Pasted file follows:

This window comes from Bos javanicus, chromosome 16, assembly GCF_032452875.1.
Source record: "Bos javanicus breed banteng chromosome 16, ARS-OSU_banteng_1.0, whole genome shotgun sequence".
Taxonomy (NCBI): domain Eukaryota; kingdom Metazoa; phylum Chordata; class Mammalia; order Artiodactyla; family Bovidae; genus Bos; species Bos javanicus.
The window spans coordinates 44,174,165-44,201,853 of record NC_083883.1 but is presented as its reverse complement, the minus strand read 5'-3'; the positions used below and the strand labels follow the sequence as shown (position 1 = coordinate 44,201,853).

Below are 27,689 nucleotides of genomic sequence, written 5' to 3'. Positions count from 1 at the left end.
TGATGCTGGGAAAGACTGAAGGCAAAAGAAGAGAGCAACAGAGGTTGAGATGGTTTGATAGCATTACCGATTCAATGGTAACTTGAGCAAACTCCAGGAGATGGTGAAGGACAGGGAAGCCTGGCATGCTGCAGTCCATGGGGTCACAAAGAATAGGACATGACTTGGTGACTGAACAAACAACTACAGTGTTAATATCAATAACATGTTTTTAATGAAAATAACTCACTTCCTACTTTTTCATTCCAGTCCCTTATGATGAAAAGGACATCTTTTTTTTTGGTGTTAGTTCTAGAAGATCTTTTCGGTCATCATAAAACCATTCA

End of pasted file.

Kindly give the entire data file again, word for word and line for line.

This window comes from Bos javanicus, chromosome 16, assembly GCF_032452875.1.
Source record: "Bos javanicus breed banteng chromosome 16, ARS-OSU_banteng_1.0, whole genome shotgun sequence".
Taxonomy (NCBI): domain Eukaryota; kingdom Metazoa; phylum Chordata; class Mammalia; order Artiodactyla; family Bovidae; genus Bos; species Bos javanicus.
The window spans coordinates 44,174,165-44,201,853 of record NC_083883.1 but is presented as its reverse complement, the minus strand read 5'-3'; the positions used below and the strand labels follow the sequence as shown (position 1 = coordinate 44,201,853).

Below are 27,689 nucleotides of genomic sequence, written 5' to 3'. Positions count from 1 at the left end.
TGATGCTGGGAAAGACTGAAGGCAAAAGAAGAGAGCAACAGAGGTTGAGATGGTTTGATAGCATTACCGATTCAATGGTAACTTGAGCAAACTCCAGGAGATGGTGAAGGACAGGGAAGCCTGGCATGCTGCAGTCCATGGGGTCACAAAGAATAGGACATGACTTGGTGACTGAACAAACAACTACAGTGTTAATATCAATAACATGTTTTTAATGAAAATAACTCACTTCCTACTTTTTCATTCCAGTCCCTTATGATGAAAAGGACATCTTTTTTTTTGGTGTTAGTTCTAGAAGATCTTTTCGGTCATCATAAAACCATTCA